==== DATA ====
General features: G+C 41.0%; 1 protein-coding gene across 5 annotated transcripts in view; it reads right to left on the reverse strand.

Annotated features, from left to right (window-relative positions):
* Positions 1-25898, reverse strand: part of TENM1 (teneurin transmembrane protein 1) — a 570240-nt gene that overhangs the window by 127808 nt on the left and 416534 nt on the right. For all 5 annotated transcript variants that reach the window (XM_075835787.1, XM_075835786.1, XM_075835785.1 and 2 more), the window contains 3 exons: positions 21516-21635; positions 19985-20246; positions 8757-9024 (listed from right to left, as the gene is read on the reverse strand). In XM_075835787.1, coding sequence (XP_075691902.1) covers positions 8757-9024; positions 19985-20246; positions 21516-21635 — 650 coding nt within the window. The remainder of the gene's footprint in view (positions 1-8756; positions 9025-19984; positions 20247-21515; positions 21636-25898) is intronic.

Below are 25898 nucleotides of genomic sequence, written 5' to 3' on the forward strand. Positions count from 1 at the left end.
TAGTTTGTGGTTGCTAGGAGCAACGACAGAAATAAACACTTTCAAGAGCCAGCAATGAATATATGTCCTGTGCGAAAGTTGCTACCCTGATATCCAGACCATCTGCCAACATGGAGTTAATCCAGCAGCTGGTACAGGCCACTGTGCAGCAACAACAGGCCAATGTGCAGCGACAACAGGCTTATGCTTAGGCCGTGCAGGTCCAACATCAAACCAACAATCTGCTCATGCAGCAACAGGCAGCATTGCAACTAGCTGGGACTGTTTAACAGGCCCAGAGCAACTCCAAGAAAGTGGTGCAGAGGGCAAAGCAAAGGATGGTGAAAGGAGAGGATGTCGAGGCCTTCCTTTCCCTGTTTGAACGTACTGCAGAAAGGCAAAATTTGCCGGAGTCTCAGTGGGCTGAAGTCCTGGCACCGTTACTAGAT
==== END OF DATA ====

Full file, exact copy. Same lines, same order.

General features: G+C 41.0%; 1 protein-coding gene across 5 annotated transcripts in view; it reads right to left on the reverse strand.

Annotated features, from left to right (window-relative positions):
* Positions 1-25898, reverse strand: part of TENM1 (teneurin transmembrane protein 1) — a 570240-nt gene that overhangs the window by 127808 nt on the left and 416534 nt on the right. For all 5 annotated transcript variants that reach the window (XM_075835787.1, XM_075835786.1, XM_075835785.1 and 2 more), the window contains 3 exons: positions 21516-21635; positions 19985-20246; positions 8757-9024 (listed from right to left, as the gene is read on the reverse strand). In XM_075835787.1, coding sequence (XP_075691902.1) covers positions 8757-9024; positions 19985-20246; positions 21516-21635 — 650 coding nt within the window. The remainder of the gene's footprint in view (positions 1-8756; positions 9025-19984; positions 20247-21515; positions 21636-25898) is intronic.

Below are 25898 nucleotides of genomic sequence, written 5' to 3' on the forward strand. Positions count from 1 at the left end.
TAGTTTGTGGTTGCTAGGAGCAACGACAGAAATAAACACTTTCAAGAGCCAGCAATGAATATATGTCCTGTGCGAAAGTTGCTACCCTGATATCCAGACCATCTGCCAACATGGAGTTAATCCAGCAGCTGGTACAGGCCACTGTGCAGCAACAACAGGCCAATGTGCAGCGACAACAGGCTTATGCTTAGGCCGTGCAGGTCCAACATCAAACCAACAATCTGCTCATGCAGCAACAGGCAGCATTGCAACTAGCTGGGACTGTTTAACAGGCCCAGAGCAACTCCAAGAAAGTGGTGCAGAGGGCAAAGCAAAGGATGGTGAAAGGAGAGGATGTCGAGGCCTTCCTTTCCCTGTTTGAACGTACTGCAGAAAGGCAAAATTTGCCGGAGTCTCAGTGGGCTGAAGTCCTGGCACCGTTACTAGAT